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Downtown Lincoln bar scene still relatively slow despite return of college students
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Downtown Lincoln bar scene still relatively slow despite return of college students

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Iguana's Pub

Customers wait outside of Iguana's Pub on O Street on Friday, Aug. 21.

Despite it being the first weekend back in town for many students at the University of Nebraska-Lincoln and other area colleges, Lincoln's downtown bar scene remained relatively quiet compared to years past Friday night.

Under the current local coronavirus directed health measures, Lincoln bars can be open at full capacity but must allow for social distancing and require customers to wear masks unless they are seated.

But even though bars didn't see the huge influx of customers that they would in a normal year with the return of students, there was still significantly more foot traffic along O Street on Friday than there has been in recent months.

Bryan College of Health Sciences students Peyton Brodrick and Jace Schliep were among those who ventured out to celebrate the start of their semester.

Both agreed that they wouldn’t have felt comfortable going to bars if masks weren’t required and said going out wasn’t nearly as fun as in past years.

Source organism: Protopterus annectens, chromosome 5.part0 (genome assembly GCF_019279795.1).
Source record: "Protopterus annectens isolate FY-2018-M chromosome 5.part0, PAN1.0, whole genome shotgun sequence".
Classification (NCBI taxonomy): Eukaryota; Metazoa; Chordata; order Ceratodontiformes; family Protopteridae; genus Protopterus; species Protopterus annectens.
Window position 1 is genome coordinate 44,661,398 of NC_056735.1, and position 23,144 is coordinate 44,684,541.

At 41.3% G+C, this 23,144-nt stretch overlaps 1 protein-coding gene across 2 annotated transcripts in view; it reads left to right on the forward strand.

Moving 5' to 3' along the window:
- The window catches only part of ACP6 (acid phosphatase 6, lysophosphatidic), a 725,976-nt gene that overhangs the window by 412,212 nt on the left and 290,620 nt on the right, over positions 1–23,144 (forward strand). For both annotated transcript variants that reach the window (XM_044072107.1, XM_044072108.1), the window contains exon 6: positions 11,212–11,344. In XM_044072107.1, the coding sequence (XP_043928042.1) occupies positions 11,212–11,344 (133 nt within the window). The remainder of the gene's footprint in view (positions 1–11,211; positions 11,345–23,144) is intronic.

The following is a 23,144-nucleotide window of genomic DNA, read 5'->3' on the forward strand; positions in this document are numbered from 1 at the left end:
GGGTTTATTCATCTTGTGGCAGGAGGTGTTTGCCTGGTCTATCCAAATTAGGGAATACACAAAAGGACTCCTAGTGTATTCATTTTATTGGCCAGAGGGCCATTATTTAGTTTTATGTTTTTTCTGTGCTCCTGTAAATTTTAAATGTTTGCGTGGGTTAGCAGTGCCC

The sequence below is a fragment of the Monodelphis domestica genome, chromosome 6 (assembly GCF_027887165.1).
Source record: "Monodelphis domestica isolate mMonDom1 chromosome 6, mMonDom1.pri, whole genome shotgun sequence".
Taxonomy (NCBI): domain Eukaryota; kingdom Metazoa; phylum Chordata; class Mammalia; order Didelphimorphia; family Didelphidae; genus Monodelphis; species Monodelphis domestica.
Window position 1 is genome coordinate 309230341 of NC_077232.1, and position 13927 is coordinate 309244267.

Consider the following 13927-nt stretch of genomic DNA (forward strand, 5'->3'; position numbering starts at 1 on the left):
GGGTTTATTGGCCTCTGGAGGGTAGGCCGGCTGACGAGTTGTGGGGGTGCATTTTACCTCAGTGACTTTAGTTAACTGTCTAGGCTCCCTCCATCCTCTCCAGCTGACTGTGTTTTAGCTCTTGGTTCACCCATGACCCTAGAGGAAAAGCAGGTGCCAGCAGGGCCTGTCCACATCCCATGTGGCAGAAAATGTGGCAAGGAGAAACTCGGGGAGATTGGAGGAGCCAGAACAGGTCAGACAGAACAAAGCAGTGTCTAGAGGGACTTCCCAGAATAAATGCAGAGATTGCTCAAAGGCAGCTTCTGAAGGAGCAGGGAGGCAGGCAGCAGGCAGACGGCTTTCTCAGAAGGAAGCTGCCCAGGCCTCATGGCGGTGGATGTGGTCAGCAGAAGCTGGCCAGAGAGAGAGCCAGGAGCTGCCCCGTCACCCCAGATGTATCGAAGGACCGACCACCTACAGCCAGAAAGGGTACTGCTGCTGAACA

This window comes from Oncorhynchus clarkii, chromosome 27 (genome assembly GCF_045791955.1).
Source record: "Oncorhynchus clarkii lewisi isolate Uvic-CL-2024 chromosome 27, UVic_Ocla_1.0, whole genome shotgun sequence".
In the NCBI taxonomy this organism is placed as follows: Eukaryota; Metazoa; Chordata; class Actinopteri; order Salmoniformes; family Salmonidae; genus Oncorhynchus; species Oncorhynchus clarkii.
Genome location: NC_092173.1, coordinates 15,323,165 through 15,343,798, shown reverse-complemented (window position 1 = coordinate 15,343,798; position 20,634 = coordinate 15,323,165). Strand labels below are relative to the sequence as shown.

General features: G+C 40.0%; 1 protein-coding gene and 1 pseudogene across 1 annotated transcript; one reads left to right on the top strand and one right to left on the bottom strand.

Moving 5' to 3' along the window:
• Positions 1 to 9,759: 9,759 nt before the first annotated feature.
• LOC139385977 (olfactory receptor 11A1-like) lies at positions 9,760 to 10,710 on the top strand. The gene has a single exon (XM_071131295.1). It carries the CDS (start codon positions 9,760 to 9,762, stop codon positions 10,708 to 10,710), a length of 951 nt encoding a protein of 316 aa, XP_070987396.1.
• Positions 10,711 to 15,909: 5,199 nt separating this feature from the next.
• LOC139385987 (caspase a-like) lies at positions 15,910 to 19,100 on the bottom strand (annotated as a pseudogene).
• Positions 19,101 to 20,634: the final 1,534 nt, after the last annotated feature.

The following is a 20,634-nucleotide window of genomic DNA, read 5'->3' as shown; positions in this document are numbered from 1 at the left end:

“It’s different,” Brodrick said while waiting outside of Iguana's Pub. “We don’t see as many of our friends.”

University of Nebraska-Lincoln student Haiyan Alfulaiti was walking around with a friend downtown, but he said they weren’t going into any bars because he didn’t think it was safe.

“We’re being very cautious about it,” he said.

One event that took place Friday night was a livestreamed hip-hop show that raised funds for 1867 Bar.

Bar owner Kelsey Sanders said the event was a success, with hundreds of people tuning in to the livestream and the show going into early Saturday morning. But business at the bar itself has been slow, she said, and that was still the case Friday night.

“We’re mainly a music venue, so not having shows is just completely killing us,” she said.

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Sanders said the influx of students back in town won’t really help 1867 Bar, since the bar is adamant about following social distancing and mask-wearing restrictions. She said other bars that aren’t as strict are getting more business.

“These young kids want to go to those bars where they can dance and not wear a mask and pretend like everything is OK,” she said.

Sanders said she understands students want to have fun, but that it's important to still follow the health guidelines.

“I get it ... they want to go out and have fun and it's not fun just sitting at a table,” she said. “People, especially college kids, they want to go out, they want to dance, they want to drink and, unfortunately, that's not acceptable right now.”

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Photos: Lincoln during the pandemic

Reach the writer at lstephens@journalstar.com or 402-473-7241.

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